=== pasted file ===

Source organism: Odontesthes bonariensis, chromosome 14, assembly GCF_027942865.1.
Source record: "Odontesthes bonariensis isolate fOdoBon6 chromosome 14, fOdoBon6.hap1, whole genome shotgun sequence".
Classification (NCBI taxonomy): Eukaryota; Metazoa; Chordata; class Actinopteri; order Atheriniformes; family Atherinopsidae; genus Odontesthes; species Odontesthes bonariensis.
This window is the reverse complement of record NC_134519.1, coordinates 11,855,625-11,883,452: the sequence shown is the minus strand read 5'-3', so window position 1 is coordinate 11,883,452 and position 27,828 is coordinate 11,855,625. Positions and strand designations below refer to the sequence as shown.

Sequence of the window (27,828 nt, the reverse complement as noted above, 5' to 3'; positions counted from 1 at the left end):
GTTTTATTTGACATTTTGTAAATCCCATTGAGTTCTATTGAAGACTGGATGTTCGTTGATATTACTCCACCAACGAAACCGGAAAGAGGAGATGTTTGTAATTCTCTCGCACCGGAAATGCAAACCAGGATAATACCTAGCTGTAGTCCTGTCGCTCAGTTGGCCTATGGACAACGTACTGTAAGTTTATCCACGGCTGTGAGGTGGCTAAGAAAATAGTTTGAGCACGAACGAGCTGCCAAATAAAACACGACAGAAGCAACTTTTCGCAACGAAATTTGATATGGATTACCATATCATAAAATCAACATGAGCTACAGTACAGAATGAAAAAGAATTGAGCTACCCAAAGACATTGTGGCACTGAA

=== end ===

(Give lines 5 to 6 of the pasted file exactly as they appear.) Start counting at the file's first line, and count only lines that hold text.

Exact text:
Sequence of the window (27,828 nt, the reverse complement as noted above, 5' to 3'; positions counted from 1 at the left end):
GTTTTATTTGACATTTTGTAAATCCCATTGAGTTCTATTGAAGACTGGATGTTCGTTGATATTACTCCACCAACGAAACCGGAAAGAGGAGATGTTTGTAATTCTCTCGCACCGGAAATGCAAACCAGGATAATACCTAGCTGTAGTCCTGTCGCTCAGTTGGCCTATGGACAACGTACTGTAAGTTTATCCACGGCTGTGAGGTGGCTAAGAAAATAGTTTGAGCACGAACGAGCTGCCAAATAAAACACGACAGAAGCAACTTTTCGCAACGAAATTTGATATGGATTACCATATCATAAAATCAACATGAGCTACAGTACAGAATGAAAAAGAATTGAGCTACCCAAAGACATTGTGGCACTGAA